Advance.net's NJ.com is recruiting bloggers to drill deep into local news, down to the neighborhood-level coverage of soccer leagues and recycling rules that has long bedeviled metro dailies.
If all goes well -- Advance.net execs stress it's a big "if" -- those bloggers will be networked and sold to the kinds of local advertisers that can't afford Advance's New Jersey dailies, which include the Newark Star-Ledger and Trenton Times.
The move is a flank-protector against the likes of Google's locally targeted search ads. It's also a next-generation attempt by major metro dailies and their Web sites to cover the ultra-local space.
"We want to get down to the community newspaper level," said Steve Newhouse, chairman of Advance.net and editor in chief of the Jersey Journal. "We feel we're going to face competition for that local space from both town Web sites and the big content hubs like Google."
Advance.net's plans are another sign of how blogs are becoming entrenched in the mainstream media landscape. It helps that logorrheic buzzmachine.com blogger Jeff Jarvis is Advance.net's president and creative director. Mr. Jarvis, though, is more apt to credit technology, citing the availability of both automated ad software and blog software that reduces the cost of production "to nil." (Content costs are also nil: Advance.net won't pay bloggers.)
"Is it possible to set up a local ad network for these blogs?" asked Mr. Jarvis. "That's the ideal, but we are a ways away from that."
Pam McNeely, senior VP-group media director at Dailey & Associates, West Hollywood, Calif., said Advance.net had a "cool idea" but expressed reservations over the blog form itself. "There's no guarantee" an ad message won't show up next to "incendiary" content.
Mr. Jarvis said misbehaving bloggers could easily be de-linked. And, he added, Google's work with AdSense "proved advertising can work on content with cooties."
That Advance.net is even considering such a move is further evidence how blogs differ from their antecedents-photocopied or desktop-produced 'zines that came from thousands of independent publishers. Those sometimes funneled writers to mainstream publications but the titles themselves did not make that leap.
"Blogs have already had a greater impact than 'zines," said Ana Marie Cox, who edits the scabrous and hilarious D.C.-based blog Wonkette and who's written for 'zines, blogs and print magazines.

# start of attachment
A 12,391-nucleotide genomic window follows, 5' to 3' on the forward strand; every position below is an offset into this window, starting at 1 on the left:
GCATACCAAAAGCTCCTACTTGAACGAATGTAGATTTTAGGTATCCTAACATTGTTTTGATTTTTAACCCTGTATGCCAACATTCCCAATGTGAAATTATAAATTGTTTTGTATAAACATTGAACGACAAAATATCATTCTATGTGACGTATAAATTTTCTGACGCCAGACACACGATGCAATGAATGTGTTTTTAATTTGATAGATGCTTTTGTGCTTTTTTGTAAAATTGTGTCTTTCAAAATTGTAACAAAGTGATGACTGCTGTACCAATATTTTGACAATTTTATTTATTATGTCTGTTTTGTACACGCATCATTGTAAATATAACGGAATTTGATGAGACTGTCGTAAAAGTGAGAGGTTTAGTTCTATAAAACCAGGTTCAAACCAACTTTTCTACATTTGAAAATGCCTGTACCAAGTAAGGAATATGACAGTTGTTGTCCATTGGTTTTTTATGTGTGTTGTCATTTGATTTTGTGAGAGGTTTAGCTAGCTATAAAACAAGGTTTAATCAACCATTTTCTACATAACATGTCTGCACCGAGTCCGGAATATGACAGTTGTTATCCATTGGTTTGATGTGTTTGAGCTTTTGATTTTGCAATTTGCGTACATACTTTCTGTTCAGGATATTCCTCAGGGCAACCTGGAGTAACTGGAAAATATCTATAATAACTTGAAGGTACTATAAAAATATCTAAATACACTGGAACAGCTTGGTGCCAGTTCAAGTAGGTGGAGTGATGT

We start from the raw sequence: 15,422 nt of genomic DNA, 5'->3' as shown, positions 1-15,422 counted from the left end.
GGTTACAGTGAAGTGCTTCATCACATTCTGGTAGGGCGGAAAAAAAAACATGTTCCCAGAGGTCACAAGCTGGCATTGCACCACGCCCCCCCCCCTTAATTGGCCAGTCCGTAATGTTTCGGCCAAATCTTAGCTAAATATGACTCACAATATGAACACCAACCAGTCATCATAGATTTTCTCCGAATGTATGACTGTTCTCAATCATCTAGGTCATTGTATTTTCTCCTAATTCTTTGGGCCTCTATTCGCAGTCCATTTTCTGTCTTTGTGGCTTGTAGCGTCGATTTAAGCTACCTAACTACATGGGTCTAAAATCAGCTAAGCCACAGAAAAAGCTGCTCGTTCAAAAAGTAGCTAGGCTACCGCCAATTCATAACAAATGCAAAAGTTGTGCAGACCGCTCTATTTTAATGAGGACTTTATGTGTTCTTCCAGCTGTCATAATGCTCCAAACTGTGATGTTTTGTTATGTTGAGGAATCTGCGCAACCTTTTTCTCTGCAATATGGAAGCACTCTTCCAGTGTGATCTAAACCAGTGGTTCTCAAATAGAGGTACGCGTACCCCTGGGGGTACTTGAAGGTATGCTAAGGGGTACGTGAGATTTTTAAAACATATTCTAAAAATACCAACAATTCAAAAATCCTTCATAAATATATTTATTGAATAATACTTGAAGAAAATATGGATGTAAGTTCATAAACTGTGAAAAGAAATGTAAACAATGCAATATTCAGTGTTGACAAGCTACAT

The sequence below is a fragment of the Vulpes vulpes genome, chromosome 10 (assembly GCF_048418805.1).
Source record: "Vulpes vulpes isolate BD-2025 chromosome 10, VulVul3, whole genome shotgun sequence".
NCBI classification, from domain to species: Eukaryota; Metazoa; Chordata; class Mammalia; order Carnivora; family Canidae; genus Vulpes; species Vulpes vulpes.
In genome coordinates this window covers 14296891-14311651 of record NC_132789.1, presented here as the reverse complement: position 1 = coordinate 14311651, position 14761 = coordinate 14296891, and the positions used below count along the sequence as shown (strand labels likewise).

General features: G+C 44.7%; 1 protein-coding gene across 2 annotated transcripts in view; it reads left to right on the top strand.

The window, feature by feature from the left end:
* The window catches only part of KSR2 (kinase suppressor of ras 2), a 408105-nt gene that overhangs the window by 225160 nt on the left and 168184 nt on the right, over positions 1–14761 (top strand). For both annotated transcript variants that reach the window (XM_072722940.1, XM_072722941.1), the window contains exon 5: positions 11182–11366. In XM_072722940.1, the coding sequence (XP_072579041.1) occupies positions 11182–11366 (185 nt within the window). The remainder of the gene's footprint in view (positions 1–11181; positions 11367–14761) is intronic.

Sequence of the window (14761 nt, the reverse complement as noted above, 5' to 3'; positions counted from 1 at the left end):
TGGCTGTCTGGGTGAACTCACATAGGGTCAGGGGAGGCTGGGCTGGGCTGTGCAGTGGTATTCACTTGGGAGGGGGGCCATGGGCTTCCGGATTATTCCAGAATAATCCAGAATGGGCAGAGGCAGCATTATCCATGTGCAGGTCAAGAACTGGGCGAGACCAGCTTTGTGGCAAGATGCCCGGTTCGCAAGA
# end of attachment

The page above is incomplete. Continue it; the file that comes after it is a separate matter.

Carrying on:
But this does not make selling ads across networked blogs a slam dunk. "This is still unproven," Mr. Jarvis said-voicing a notion that the man behind some of the Web's most engaging quasi-professional blogs heartily seconded. "Everybody is getting wildly overexcited about the potential for blogs as a business," said Nick Denton, whose Gawker Media encompasses the likes of Wonkette and Gawker and is readying an L.A.-based blog. "At the moment they're hobbies."
Still, Advance.net is not the only company considering networking blogs for advertisers. Henry Copeland, founder of blogads.com, which allows bloggers to set prices and sell ads on their sites, said his company is currently testing similar notions after aggregating geographic, demographic and topical data from bloggers they've already signed up. "Looking out a year or two or three-that's where the fun is," Mr. Copeland said. "The ability to help advertisers reach really obscure niches they wouldn't otherwise be able to reach." Blogads.com's placed ads for Time Warner's Road Runner broadband Net access provider as well as a host of political campaigns.
Advance.net is focusing on the towns of South Orange, N.J. and Northampton, Mass., to test its approach. Bloggers are being sought via meetup.org, Mr. Jarvis said, and the company plans guerrilla marketing via such old-media means as handbills. Once a "critical mass" of local bloggers and some enhancements are made to other local Web offerings, like Advance.net sites' community calendars, they'll begin seeking advertisers.
The history of big-city papers plumbing localized spaces is not a pretty one. Arguably the most ambitious recent move came in 1998 when The Los Angeles Times began publishing 14 editions of "Our Times" community papers -- a move discontinued shortly after Tribune Co. purchased the paper in 2000. One industry analyst said big dailies were not well set up to microtarget.
"It's one thing to have a reporter in South Orange, N.J.," said David Cole, editor-publisher of trade newsletter NewsInc. and a longtime newspaper consultant. "It's another to be able to drop 750 very specific papers into South Orange."